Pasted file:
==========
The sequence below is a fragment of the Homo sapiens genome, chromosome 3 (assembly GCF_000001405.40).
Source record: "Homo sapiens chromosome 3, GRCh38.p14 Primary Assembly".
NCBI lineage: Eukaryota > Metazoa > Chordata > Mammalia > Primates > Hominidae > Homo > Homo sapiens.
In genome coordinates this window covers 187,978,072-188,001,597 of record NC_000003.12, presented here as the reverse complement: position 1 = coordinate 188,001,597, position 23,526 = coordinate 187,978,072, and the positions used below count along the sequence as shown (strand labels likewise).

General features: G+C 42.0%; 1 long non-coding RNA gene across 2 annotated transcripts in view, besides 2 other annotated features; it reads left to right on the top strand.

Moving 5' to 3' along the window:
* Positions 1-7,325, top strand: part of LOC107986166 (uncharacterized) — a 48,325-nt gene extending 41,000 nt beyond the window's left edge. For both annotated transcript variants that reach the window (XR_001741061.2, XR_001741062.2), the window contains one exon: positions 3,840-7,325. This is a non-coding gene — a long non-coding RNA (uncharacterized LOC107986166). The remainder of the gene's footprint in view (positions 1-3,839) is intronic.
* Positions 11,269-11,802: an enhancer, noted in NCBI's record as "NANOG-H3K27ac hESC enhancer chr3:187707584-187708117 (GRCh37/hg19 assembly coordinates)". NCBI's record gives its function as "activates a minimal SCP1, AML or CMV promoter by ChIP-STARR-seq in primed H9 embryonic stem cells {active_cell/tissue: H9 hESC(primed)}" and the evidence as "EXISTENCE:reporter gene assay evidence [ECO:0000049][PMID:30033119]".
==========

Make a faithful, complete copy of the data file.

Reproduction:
The sequence below is a fragment of the Homo sapiens genome, chromosome 3 (assembly GCF_000001405.40).
Source record: "Homo sapiens chromosome 3, GRCh38.p14 Primary Assembly".
NCBI lineage: Eukaryota > Metazoa > Chordata > Mammalia > Primates > Hominidae > Homo > Homo sapiens.
In genome coordinates this window covers 187,978,072-188,001,597 of record NC_000003.12, presented here as the reverse complement: position 1 = coordinate 188,001,597, position 23,526 = coordinate 187,978,072, and the positions used below count along the sequence as shown (strand labels likewise).

General features: G+C 42.0%; 1 long non-coding RNA gene across 2 annotated transcripts in view, besides 2 other annotated features; it reads left to right on the top strand.

Moving 5' to 3' along the window:
* Positions 1-7,325, top strand: part of LOC107986166 (uncharacterized) — a 48,325-nt gene extending 41,000 nt beyond the window's left edge. For both annotated transcript variants that reach the window (XR_001741061.2, XR_001741062.2), the window contains one exon: positions 3,840-7,325. This is a non-coding gene — a long non-coding RNA (uncharacterized LOC107986166). The remainder of the gene's footprint in view (positions 1-3,839) is intronic.
* Positions 11,269-11,802: an enhancer, noted in NCBI's record as "NANOG-H3K27ac hESC enhancer chr3:187707584-187708117 (GRCh37/hg19 assembly coordinates)". NCBI's record gives its function as "activates a minimal SCP1, AML or CMV promoter by ChIP-STARR-seq in primed H9 embryonic stem cells {active_cell/tissue: H9 hESC(primed)}" and the evidence as "EXISTENCE:reporter gene assay evidence [ECO:0000049][PMID:30033119]".